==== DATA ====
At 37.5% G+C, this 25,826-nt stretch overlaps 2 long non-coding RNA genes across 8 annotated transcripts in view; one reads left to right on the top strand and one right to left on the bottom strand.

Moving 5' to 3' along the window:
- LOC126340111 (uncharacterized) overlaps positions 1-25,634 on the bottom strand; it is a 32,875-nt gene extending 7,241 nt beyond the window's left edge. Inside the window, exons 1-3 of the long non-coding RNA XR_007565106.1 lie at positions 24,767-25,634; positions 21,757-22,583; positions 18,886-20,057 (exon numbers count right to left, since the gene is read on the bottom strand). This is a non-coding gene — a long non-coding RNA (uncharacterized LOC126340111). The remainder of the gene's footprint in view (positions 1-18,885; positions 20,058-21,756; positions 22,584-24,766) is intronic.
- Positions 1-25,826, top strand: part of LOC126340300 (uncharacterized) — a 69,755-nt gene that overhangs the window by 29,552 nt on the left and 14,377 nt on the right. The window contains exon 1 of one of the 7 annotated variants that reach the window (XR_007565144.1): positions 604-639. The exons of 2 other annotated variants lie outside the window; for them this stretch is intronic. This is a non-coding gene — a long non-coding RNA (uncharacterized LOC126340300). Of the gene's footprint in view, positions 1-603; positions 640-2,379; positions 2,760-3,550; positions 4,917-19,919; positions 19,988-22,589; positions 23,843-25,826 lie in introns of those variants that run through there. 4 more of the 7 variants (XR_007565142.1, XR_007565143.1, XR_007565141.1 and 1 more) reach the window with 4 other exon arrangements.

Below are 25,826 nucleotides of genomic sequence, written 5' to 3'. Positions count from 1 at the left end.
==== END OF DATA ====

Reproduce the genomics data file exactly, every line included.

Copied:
At 37.5% G+C, this 25,826-nt stretch overlaps 2 long non-coding RNA genes across 8 annotated transcripts in view; one reads left to right on the top strand and one right to left on the bottom strand.

Moving 5' to 3' along the window:
- LOC126340111 (uncharacterized) overlaps positions 1-25,634 on the bottom strand; it is a 32,875-nt gene extending 7,241 nt beyond the window's left edge. Inside the window, exons 1-3 of the long non-coding RNA XR_007565106.1 lie at positions 24,767-25,634; positions 21,757-22,583; positions 18,886-20,057 (exon numbers count right to left, since the gene is read on the bottom strand). This is a non-coding gene — a long non-coding RNA (uncharacterized LOC126340111). The remainder of the gene's footprint in view (positions 1-18,885; positions 20,058-21,756; positions 22,584-24,766) is intronic.
- Positions 1-25,826, top strand: part of LOC126340300 (uncharacterized) — a 69,755-nt gene that overhangs the window by 29,552 nt on the left and 14,377 nt on the right. The window contains exon 1 of one of the 7 annotated variants that reach the window (XR_007565144.1): positions 604-639. The exons of 2 other annotated variants lie outside the window; for them this stretch is intronic. This is a non-coding gene — a long non-coding RNA (uncharacterized LOC126340300). Of the gene's footprint in view, positions 1-603; positions 640-2,379; positions 2,760-3,550; positions 4,917-19,919; positions 19,988-22,589; positions 23,843-25,826 lie in introns of those variants that run through there. 4 more of the 7 variants (XR_007565142.1, XR_007565143.1, XR_007565141.1 and 1 more) reach the window with 4 other exon arrangements.

Below are 25,826 nucleotides of genomic sequence, written 5' to 3'. Positions count from 1 at the left end.